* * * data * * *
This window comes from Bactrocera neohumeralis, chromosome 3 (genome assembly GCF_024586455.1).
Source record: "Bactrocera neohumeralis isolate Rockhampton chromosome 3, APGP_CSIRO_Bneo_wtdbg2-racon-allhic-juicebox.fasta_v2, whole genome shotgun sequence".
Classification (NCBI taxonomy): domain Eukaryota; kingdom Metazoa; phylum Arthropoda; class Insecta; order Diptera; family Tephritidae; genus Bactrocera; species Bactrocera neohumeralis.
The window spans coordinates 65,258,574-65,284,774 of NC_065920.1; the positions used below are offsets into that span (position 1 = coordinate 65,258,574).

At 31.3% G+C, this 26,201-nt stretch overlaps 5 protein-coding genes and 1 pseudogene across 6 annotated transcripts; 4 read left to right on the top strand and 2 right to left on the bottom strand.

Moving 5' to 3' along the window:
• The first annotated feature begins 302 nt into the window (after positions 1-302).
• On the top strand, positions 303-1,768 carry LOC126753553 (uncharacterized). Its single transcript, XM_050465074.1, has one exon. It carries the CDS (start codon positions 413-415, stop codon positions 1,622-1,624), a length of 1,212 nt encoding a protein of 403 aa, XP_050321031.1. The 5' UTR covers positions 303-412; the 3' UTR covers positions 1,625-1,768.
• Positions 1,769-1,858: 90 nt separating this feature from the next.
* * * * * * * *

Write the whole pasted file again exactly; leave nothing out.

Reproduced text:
This window comes from Bactrocera neohumeralis, chromosome 3 (genome assembly GCF_024586455.1).
Source record: "Bactrocera neohumeralis isolate Rockhampton chromosome 3, APGP_CSIRO_Bneo_wtdbg2-racon-allhic-juicebox.fasta_v2, whole genome shotgun sequence".
Classification (NCBI taxonomy): domain Eukaryota; kingdom Metazoa; phylum Arthropoda; class Insecta; order Diptera; family Tephritidae; genus Bactrocera; species Bactrocera neohumeralis.
The window spans coordinates 65,258,574-65,284,774 of NC_065920.1; the positions used below are offsets into that span (position 1 = coordinate 65,258,574).

At 31.3% G+C, this 26,201-nt stretch overlaps 5 protein-coding genes and 1 pseudogene across 6 annotated transcripts; 4 read left to right on the top strand and 2 right to left on the bottom strand.

Moving 5' to 3' along the window:
• The first annotated feature begins 302 nt into the window (after positions 1-302).
• On the top strand, positions 303-1,768 carry LOC126753553 (uncharacterized). Its single transcript, XM_050465074.1, has one exon. It carries the CDS (start codon positions 413-415, stop codon positions 1,622-1,624), a length of 1,212 nt encoding a protein of 403 aa, XP_050321031.1. The 5' UTR covers positions 303-412; the 3' UTR covers positions 1,625-1,768.
• Positions 1,769-1,858: 90 nt separating this feature from the next.